TISR also conducted its poll from Wednesday to Friday last week, during which it collected 1,004 valid samples with a margin of error of 3.1 percentage points.
FEELING MISUNDERSTOOD: Media speculation has fueled confusion about the KMT’s reasons for skipping a Chinese forum and delaying an AIT meeting, party sources said The Chinese Nationalist Party (KMT) on Sunday said that it is not seeking to improve relations with the US or China at the expense of the other, and that its relations with the countries would be topic-based. The party has faced questions over its foreign policy after it on Monday last week announced its withdrawal from the annual Straits Forum and delayed planned talks with the American Institute in Taiwan (AIT). The party has also taken a tough stance on the importation of US meat containing ractopamine, while also lambasting China for increasing its military activity in and around the Taiwan Strait. Following
Taipei City Councilor Wang Hao (王浩) of the Chinese Nationalist Party (KMT) on Monday called for security improvements to the MRT, as fare evasion has increased more than 13-fold on the metropolitan railway system over the past five years. Taipei Mayor Ko Wen-je (柯文哲) has spoken out against fare evasion and other contraventions of MRT regulations, but since he took office in 2015 the number of contraventions has more than doubled, Wang said, adding that there were 537 cases in 2015 compared with 959 last year. A video was posted to YouTube in June showing people how to evade paying a fare,
CONTROVERSY: NHIA Director-General Lee Po-chang said an outcry over overseas Taiwanese not paying premiums, but having coverage, is pushing rule amendments Rules changes are being considered that would force Taiwanese who permanently live abroad to pay National Health Insurance (NHI) premiums for the period they were overseas before they can re-enroll in the system, National Health Insurance Administration (NHIA) Director-General Lee Po-chang (李伯璋) yesterday said. The case of a married Taiwanese couple who lived in the US for about 30 years, but returned to Taiwan in April and tested positive for COVID-19 has again sparked public debate over why Taiwanese living abroad are allowed to use NHI resources, — although the couple’s expenses were not covered by the NHI. An often cited example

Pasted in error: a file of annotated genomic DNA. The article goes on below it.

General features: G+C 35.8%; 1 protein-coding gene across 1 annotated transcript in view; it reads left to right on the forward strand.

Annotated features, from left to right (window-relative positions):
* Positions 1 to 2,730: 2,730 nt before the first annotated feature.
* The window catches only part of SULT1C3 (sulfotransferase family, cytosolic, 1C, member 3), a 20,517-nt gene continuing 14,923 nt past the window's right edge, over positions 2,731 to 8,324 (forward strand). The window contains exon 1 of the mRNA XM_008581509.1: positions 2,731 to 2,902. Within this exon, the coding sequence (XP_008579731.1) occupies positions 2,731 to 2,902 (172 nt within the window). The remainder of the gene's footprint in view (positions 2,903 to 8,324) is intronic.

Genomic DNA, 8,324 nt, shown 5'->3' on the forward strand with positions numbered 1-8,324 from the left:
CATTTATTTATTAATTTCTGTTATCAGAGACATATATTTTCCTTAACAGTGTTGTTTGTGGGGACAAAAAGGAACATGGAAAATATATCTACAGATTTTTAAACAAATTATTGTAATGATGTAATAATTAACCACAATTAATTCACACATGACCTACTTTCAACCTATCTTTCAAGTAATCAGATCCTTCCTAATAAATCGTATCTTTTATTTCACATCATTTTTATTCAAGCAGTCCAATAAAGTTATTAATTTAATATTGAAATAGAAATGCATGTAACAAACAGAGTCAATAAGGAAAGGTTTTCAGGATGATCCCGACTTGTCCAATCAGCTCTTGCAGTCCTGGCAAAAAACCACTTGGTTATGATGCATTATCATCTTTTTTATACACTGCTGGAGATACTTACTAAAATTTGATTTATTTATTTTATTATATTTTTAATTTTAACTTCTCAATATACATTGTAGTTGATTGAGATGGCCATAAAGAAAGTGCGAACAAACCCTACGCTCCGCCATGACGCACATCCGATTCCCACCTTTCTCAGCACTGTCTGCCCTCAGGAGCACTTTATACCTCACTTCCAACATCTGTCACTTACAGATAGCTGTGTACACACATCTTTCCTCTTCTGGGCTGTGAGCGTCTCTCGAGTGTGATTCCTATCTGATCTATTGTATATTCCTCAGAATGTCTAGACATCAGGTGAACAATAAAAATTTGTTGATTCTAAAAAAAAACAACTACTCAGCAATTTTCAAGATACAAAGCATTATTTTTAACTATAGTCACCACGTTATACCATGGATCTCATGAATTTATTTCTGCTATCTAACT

AN EXAMPLE: After attending a memorial service for Lee Teng-hui, Mori said the former president’s career reflected the importance of peace and democracy Using military force to resolve conflict is no longer workable in this new era, which requires peaceful discussion, former Japanese prime minister Yoshiro Mori said yesterday before leaving Taipei. Mori made the remarks at a news conference in front of the EVA Sky Jet Center at Taipei International Airport (Songshan airport), after leading a delegation to attend the official memorial service for former president Lee Teng-hui (李登輝) in New Taipei City’s Tamsui District (淡水). This was Mori’s second trip to mourn Lee; his last was on Aug. 9. Although he walked with a crutch, Mori, 83, chose to stand right in front of